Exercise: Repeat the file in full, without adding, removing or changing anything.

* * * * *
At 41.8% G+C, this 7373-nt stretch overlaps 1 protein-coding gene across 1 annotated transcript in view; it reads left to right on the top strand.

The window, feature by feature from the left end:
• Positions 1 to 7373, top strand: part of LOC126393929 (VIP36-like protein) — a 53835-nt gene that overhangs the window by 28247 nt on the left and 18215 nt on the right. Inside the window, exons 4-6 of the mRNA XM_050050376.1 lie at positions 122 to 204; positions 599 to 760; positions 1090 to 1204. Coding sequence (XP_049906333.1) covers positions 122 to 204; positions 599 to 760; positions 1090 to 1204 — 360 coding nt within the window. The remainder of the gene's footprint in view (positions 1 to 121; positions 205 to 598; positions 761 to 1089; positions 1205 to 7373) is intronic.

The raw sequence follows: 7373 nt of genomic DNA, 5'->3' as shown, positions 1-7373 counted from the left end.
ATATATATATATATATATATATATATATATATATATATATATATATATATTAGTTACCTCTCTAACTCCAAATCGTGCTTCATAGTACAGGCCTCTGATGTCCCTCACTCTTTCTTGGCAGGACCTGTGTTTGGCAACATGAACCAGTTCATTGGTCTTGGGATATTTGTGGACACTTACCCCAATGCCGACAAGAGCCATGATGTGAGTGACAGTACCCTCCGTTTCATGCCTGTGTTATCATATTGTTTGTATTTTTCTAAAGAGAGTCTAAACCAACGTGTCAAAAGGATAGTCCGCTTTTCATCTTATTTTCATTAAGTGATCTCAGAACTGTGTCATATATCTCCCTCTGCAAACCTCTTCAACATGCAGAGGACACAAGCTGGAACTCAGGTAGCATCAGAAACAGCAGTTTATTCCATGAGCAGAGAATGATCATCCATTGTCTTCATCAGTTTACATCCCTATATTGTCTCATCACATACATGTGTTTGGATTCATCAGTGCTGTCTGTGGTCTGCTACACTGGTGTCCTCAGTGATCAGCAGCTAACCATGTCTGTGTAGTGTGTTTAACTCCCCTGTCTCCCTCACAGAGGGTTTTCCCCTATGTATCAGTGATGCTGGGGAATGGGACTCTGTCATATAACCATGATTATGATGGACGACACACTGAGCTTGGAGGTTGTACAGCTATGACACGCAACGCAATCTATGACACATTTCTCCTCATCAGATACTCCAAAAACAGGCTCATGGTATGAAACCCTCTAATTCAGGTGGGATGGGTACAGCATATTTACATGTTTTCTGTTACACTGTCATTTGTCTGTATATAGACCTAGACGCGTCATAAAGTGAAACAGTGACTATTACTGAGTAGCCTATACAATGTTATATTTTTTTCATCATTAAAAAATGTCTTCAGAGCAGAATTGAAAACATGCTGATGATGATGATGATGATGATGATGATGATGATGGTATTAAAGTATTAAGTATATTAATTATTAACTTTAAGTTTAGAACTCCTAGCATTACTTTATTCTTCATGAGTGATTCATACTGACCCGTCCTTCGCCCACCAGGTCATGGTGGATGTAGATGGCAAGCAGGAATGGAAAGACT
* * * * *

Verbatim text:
At 41.8% G+C, this 7373-nt stretch overlaps 1 protein-coding gene across 1 annotated transcript in view; it reads left to right on the top strand.

The window, feature by feature from the left end:
• Positions 1 to 7373, top strand: part of LOC126393929 (VIP36-like protein) — a 53835-nt gene that overhangs the window by 28247 nt on the left and 18215 nt on the right. Inside the window, exons 4-6 of the mRNA XM_050050376.1 lie at positions 122 to 204; positions 599 to 760; positions 1090 to 1204. Coding sequence (XP_049906333.1) covers positions 122 to 204; positions 599 to 760; positions 1090 to 1204 — 360 coding nt within the window. The remainder of the gene's footprint in view (positions 1 to 121; positions 205 to 598; positions 761 to 1089; positions 1205 to 7373) is intronic.

The raw sequence follows: 7373 nt of genomic DNA, 5'->3' as shown, positions 1-7373 counted from the left end.
ATATATATATATATATATATATATATATATATATATATATATATATATATTAGTTACCTCTCTAACTCCAAATCGTGCTTCATAGTACAGGCCTCTGATGTCCCTCACTCTTTCTTGGCAGGACCTGTGTTTGGCAACATGAACCAGTTCATTGGTCTTGGGATATTTGTGGACACTTACCCCAATGCCGACAAGAGCCATGATGTGAGTGACAGTACCCTCCGTTTCATGCCTGTGTTATCATATTGTTTGTATTTTTCTAAAGAGAGTCTAAACCAACGTGTCAAAAGGATAGTCCGCTTTTCATCTTATTTTCATTAAGTGATCTCAGAACTGTGTCATATATCTCCCTCTGCAAACCTCTTCAACATGCAGAGGACACAAGCTGGAACTCAGGTAGCATCAGAAACAGCAGTTTATTCCATGAGCAGAGAATGATCATCCATTGTCTTCATCAGTTTACATCCCTATATTGTCTCATCACATACATGTGTTTGGATTCATCAGTGCTGTCTGTGGTCTGCTACACTGGTGTCCTCAGTGATCAGCAGCTAACCATGTCTGTGTAGTGTGTTTAACTCCCCTGTCTCCCTCACAGAGGGTTTTCCCCTATGTATCAGTGATGCTGGGGAATGGGACTCTGTCATATAACCATGATTATGATGGACGACACACTGAGCTTGGAGGTTGTACAGCTATGACACGCAACGCAATCTATGACACATTTCTCCTCATCAGATACTCCAAAAACAGGCTCATGGTATGAAACCCTCTAATTCAGGTGGGATGGGTACAGCATATTTACATGTTTTCTGTTACACTGTCATTTGTCTGTATATAGACCTAGACGCGTCATAAAGTGAAACAGTGACTATTACTGAGTAGCCTATACAATGTTATATTTTTTTCATCATTAAAAAATGTCTTCAGAGCAGAATTGAAAACATGCTGATGATGATGATGATGATGATGATGATGATGATGGTATTAAAGTATTAAGTATATTAATTATTAACTTTAAGTTTAGAACTCCTAGCATTACTTTATTCTTCATGAGTGATTCATACTGACCCGTCCTTCGCCCACCAGGTCATGGTGGATGTAGATGGCAAGCAGGAATGGAAAGACT